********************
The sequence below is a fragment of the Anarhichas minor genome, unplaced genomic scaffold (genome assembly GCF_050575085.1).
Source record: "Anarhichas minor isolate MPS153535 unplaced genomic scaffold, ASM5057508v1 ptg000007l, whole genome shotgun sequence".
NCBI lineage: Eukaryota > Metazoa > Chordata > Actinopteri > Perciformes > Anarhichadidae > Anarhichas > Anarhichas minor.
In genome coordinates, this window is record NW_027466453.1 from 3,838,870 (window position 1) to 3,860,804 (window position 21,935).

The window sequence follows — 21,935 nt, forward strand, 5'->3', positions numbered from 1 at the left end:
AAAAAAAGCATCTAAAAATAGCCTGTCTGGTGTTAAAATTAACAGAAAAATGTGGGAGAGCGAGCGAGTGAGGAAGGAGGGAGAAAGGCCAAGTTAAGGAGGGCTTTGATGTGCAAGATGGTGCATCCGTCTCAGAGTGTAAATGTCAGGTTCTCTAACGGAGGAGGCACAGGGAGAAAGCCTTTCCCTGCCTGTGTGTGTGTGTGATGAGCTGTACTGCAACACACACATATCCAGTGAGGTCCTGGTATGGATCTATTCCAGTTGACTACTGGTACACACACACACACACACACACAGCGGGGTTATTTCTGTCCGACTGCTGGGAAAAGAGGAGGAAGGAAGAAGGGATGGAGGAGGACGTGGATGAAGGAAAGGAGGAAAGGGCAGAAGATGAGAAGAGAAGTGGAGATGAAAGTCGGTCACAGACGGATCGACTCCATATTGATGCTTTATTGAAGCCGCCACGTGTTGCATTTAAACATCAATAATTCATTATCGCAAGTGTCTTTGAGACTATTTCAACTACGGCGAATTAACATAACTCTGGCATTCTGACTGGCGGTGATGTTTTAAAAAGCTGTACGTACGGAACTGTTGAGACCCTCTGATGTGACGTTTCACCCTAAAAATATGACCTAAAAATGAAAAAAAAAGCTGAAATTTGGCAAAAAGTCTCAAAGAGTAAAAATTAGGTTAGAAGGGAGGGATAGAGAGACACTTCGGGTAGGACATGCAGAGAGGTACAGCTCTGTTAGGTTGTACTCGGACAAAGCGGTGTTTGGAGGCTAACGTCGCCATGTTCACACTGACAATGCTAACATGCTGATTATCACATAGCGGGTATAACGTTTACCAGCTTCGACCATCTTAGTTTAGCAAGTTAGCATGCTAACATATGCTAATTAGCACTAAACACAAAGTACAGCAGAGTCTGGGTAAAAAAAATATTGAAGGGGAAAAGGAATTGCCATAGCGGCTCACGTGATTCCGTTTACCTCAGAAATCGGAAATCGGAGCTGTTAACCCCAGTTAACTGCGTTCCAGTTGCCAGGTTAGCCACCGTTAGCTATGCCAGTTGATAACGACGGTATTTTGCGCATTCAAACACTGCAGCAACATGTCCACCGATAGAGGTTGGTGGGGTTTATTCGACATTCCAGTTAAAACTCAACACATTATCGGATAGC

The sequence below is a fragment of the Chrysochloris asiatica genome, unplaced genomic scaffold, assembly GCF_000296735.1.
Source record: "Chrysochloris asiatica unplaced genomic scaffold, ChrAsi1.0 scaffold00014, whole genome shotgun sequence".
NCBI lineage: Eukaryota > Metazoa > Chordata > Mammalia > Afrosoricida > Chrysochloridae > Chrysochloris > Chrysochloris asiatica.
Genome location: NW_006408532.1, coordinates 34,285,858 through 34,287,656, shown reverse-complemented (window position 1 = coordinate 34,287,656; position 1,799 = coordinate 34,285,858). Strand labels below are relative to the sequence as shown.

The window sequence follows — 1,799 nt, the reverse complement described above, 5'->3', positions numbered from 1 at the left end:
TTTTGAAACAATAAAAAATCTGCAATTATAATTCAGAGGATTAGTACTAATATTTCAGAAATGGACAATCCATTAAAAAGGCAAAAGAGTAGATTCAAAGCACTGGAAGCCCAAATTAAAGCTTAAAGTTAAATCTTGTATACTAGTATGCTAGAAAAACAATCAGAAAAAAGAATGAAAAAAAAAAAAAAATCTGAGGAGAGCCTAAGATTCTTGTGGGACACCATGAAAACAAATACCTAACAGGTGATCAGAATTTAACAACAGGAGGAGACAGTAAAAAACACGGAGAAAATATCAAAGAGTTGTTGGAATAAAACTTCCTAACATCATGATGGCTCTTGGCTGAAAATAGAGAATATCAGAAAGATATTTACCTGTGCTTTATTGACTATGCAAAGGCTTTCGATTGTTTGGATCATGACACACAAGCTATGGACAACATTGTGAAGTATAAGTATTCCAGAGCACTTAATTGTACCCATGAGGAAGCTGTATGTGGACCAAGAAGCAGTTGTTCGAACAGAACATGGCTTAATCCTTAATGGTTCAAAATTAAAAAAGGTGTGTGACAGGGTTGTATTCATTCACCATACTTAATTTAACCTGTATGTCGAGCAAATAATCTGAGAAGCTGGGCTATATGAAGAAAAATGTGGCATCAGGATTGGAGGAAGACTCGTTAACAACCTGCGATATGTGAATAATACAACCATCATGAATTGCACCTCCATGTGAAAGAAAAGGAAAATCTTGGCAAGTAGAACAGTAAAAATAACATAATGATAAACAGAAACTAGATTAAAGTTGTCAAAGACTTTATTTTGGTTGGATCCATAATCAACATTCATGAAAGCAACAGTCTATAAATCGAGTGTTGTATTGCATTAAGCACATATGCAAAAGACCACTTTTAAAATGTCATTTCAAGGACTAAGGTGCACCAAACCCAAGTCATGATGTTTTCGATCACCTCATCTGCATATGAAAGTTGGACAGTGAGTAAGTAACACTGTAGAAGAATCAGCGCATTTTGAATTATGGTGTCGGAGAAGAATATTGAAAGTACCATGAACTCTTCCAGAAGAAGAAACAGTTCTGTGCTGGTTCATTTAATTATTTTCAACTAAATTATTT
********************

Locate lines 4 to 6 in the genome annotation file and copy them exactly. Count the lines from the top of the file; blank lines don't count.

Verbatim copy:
In genome coordinates, this window is record NW_027466453.1 from 3,838,870 (window position 1) to 3,860,804 (window position 21,935).

The window sequence follows — 21,935 nt, forward strand, 5'->3', positions numbered from 1 at the left end:
AAAAAAAGCATCTAAAAATAGCCTGTCTGGTGTTAAAATTAACAGAAAAATGTGGGAGAGCGAGCGAGTGAGGAAGGAGGGAGAAAGGCCAAGTTAAGGAGGGCTTTGATGTGCAAGATGGTGCATCCGTCTCAGAGTGTAAATGTCAGGTTCTCTAACGGAGGAGGCACAGGGAGAAAGCCTTTCCCTGCCTGTGTGTGTGTGTGATGAGCTGTACTGCAACACACACATATCCAGTGAGGTCCTGGTATGGATCTATTCCAGTTGACTACTGGTACACACACACACACACACACACAGCGGGGTTATTTCTGTCCGACTGCTGGGAAAAGAGGAGGAAGGAAGAAGGGATGGAGGAGGACGTGGATGAAGGAAAGGAGGAAAGGGCAGAAGATGAGAAGAGAAGTGGAGATGAAAGTCGGTCACAGACGGATCGACTCCATATTGATGCTTTATTGAAGCCGCCACGTGTTGCATTTAAACATCAATAATTCATTATCGCAAGTGTCTTTGAGACTATTTCAACTACGGCGAATTAACATAACTCTGGCATTCTGACTGGCGGTGATGTTTTAAAAAGCTGTACGTACGGAACTGTTGAGACCCTCTGATGTGACGTTTCACCCTAAAAATATGACCTAAAAATGAAAAAAAAAGCTGAAATTTGGCAAAAAGTCTCAAAGAGTAAAAATTAGGTTAGAAGGGAGGGATAGAGAGACACTTCGGGTAGGACATGCAGAGAGGTACAGCTCTGTTAGGTTGTACTCGGACAAAGCGGTGTTTGGAGGCTAACGTCGCCATGTTCACACTGACAATGCTAACATGCTGATTATCACATAGCGGGTATAACGTTTACCAGCTTCGACCATCTTAGTTTAGCAAGTTAGCATGCTAACATATGCTAATTAGCACTAAACACAAAGTACAGCAGAGTCTGGGTAAAAAAAATATTGAAGGGGAAAAGGAATTGCCATAGCGGCTCACGTGATTCCGTTTACCTCAGAAATCGGAAATCGGAGCTGTTAACCCCAGTTAACTGCGTTCCAGTTGCCAGGTTAGCCACCGTTAGCTATGCCAGTTGATAACGACGGTATTTTGCGCATTCAAACACTGCAGCAACATGTCCACCGATAGAGGTTGGTGGGGTTTATTCGACATTCCAGTTAAAACTCAACACATTATCGGATAGC